This blog post is brief and a bit behind schedule. Last week the Mardis-LeCroy family was able to get away to the YMCA of the Rockies and it was fabulous.

But it meant returning to 254 unread emails. So my Monday has been fun!

With the emails answered and a bunch of meetings scheduled, I can finally turn my attention to the topic of the week.

Conflict! Is it always unhealthy? Does it always mean the end of a friendship?


Maybe not.

This week we explore an important aspect of friendship, one from which the church is not immune. This week we are talking about conflict.

Acts 15:26-41

36After some days Paul said to Barnabas, “Come, let us return and visit the believers in every city where we proclaimed the word of the Lord and see how they are doing.” 37Barnabas wanted to take with them John called Mark. 38But Paul decided not to take with them one who had deserted them in Pamphylia and had not accompanied them in the work. 39The disagreement became so sharp that they parted company; Barnabas took Mark with him and sailed away to Cyprus. 40But Paul chose Silas and set out, the believers commending him to the grace of the Lord. 41He went through Syria and Cilicia, strengthening the churches

If you grew up in certain church circles, you may have been taught that that the early church was a conflict-free zone; a time when believers were united in the work of spreading the word about Jesus.

The New Testament does not bear this out.

Our text is rarely heard in churches. I do not know of any lectionary that includes it. But it offers an important insight: Even the early church was susceptible to sometimes bitter conflicts.

Paul was restless. He always wanted to get to the next place; to preach somewhere else. (Paul is the guy at the cocktail party who does not give you his full attention because he is thinking about the next person to whom he wants to speak).

In this passage, Paul—typically twitchy, eager to be on the move—Paul proposes a return visit to churches he has planted. Barnabas is in –but Barnabas wants to take John Mark along. Paul says no.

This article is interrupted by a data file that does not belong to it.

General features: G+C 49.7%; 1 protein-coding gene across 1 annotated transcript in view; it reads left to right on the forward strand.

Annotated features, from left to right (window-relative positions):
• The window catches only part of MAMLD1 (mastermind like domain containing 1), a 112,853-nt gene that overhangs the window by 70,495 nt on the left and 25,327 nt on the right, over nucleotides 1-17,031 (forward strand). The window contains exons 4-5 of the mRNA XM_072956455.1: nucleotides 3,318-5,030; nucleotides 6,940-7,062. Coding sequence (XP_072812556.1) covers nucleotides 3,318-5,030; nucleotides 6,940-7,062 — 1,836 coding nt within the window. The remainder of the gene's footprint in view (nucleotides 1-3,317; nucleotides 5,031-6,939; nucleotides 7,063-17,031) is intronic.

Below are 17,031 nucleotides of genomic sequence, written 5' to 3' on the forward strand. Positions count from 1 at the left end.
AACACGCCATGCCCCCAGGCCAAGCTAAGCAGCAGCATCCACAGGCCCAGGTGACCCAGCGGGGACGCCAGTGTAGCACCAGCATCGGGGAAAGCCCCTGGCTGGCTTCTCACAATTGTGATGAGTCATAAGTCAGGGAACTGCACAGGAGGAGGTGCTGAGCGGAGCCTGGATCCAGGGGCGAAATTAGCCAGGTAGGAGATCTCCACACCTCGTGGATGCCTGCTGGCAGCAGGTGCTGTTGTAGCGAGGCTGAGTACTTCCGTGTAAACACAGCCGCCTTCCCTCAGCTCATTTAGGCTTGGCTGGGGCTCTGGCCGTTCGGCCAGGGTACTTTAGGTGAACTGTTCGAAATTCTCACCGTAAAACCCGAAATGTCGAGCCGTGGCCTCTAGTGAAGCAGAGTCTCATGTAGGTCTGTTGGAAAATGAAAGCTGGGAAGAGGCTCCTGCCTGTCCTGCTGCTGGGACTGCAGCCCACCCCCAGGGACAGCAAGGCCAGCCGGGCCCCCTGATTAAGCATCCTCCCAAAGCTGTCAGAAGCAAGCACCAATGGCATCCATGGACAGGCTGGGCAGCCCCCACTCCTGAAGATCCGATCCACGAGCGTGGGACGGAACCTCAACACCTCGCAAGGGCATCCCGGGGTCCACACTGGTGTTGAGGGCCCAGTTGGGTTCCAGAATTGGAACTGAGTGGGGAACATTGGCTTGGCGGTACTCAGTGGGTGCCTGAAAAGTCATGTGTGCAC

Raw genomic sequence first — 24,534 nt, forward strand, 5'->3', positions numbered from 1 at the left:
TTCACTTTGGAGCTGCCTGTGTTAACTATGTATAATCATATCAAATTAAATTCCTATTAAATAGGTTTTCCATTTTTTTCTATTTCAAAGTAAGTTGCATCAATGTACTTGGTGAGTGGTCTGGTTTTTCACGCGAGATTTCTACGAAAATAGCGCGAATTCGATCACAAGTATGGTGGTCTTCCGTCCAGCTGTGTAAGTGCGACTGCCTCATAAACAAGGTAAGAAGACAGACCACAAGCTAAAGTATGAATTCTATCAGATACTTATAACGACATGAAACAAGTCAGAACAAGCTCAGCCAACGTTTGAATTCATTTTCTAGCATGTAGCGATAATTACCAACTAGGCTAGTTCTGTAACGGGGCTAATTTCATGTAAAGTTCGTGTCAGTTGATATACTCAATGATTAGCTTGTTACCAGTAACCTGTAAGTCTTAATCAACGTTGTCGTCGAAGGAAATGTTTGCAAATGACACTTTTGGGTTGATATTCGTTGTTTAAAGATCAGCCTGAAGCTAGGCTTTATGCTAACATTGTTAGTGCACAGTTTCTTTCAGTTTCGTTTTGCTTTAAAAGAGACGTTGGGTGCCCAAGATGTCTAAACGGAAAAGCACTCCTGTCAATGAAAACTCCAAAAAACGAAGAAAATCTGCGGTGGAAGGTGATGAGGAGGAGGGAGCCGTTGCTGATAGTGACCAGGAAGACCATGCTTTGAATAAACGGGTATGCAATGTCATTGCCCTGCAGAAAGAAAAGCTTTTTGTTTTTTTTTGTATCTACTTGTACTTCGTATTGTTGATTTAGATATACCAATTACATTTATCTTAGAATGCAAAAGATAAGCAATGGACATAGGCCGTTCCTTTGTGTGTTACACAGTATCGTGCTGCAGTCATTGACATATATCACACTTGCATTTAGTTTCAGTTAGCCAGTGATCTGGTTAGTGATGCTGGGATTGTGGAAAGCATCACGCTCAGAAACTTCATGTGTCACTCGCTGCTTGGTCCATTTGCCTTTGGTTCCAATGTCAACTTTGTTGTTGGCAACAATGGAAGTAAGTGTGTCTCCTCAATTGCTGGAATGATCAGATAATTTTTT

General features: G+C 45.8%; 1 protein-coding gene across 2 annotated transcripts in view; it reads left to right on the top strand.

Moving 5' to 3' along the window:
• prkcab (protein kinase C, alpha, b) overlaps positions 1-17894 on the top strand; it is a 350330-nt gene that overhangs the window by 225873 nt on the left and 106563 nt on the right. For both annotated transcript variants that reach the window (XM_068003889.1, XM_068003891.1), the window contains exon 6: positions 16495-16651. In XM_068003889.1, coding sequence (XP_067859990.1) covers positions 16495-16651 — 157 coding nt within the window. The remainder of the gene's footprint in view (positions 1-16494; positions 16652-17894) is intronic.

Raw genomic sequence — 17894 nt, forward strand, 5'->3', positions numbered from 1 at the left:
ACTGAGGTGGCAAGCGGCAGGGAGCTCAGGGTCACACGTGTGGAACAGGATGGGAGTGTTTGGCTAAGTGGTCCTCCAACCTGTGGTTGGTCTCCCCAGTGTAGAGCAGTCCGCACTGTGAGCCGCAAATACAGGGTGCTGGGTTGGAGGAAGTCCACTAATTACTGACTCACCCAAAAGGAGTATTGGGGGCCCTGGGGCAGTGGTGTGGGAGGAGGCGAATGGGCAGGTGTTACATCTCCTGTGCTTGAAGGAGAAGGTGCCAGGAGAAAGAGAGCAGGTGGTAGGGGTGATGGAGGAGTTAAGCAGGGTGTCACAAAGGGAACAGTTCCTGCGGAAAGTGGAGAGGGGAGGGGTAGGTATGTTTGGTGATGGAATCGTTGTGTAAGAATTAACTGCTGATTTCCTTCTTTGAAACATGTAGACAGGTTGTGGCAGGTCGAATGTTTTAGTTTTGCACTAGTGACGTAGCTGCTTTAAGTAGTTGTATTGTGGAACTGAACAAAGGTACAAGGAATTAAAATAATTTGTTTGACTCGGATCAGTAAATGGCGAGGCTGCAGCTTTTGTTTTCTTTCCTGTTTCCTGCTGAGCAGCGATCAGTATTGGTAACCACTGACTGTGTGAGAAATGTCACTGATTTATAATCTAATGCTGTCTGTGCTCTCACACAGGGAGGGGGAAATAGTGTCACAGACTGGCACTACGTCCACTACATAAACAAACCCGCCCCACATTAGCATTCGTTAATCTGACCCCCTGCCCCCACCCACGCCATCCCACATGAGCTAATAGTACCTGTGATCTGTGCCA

The story is briefly told back in Acts 13:13

Then Paul and his companions set sail from Paphos and came to Perga in Pamphylia. John, however, left them and returned to Jerusalem;

John Mark abandoned Paul on an earlier journey. We don’t know why. The tradition has speculated that he was young (it seems his mother was prominent in the Jerusalem church), he may have had misgivings about Paul’s desire to preach to Gentiles. Perhaps, as the great theologian Origen of Alexandria (c. 184 – c. 253) suggested, he simply missed his mother.

But Paul did not want to give him a second chance. So they parted ways.

Can we learn anything about conflict and friendship from this story? Here are two quick thoughts to get the ball rolling:

  1. Conflict is inevitable. Even the early church struggled with personality clashes and different opinions about the best path forward. Like a lot of ministers, I tend to be conflict-averse. It is helpful to be reminded that conflict is a normal part of life, not necessarily a sign that everything is hopeless.
  2. Conflict is an opportunity. Paul missed his opportunity by refusing reconciliation; Barnabas modeled a different and better path by giving Barnabas a second chance. What would our friendships look like—what would our church look like—if we were more like Barnabas?

See you in church!


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